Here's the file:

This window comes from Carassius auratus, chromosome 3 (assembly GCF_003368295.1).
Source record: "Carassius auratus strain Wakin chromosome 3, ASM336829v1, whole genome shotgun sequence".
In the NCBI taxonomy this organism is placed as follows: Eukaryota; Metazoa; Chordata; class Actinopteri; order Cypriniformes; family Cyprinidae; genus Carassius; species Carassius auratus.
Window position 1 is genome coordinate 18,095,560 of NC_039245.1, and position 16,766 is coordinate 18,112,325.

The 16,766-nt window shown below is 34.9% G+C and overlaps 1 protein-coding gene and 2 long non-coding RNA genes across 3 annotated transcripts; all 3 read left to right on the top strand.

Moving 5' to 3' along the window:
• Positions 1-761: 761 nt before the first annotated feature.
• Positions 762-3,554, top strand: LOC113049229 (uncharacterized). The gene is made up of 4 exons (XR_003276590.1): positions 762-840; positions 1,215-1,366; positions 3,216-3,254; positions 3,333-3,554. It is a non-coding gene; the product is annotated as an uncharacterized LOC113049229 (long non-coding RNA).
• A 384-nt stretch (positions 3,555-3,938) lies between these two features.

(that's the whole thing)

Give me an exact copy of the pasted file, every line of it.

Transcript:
This window comes from Carassius auratus, chromosome 3 (assembly GCF_003368295.1).
Source record: "Carassius auratus strain Wakin chromosome 3, ASM336829v1, whole genome shotgun sequence".
In the NCBI taxonomy this organism is placed as follows: Eukaryota; Metazoa; Chordata; class Actinopteri; order Cypriniformes; family Cyprinidae; genus Carassius; species Carassius auratus.
Window position 1 is genome coordinate 18,095,560 of NC_039245.1, and position 16,766 is coordinate 18,112,325.

The 16,766-nt window shown below is 34.9% G+C and overlaps 1 protein-coding gene and 2 long non-coding RNA genes across 3 annotated transcripts; all 3 read left to right on the top strand.

Moving 5' to 3' along the window:
• Positions 1-761: 761 nt before the first annotated feature.
• Positions 762-3,554, top strand: LOC113049229 (uncharacterized). The gene is made up of 4 exons (XR_003276590.1): positions 762-840; positions 1,215-1,366; positions 3,216-3,254; positions 3,333-3,554. It is a non-coding gene; the product is annotated as an uncharacterized LOC113049229 (long non-coding RNA).
• A 384-nt stretch (positions 3,555-3,938) lies between these two features.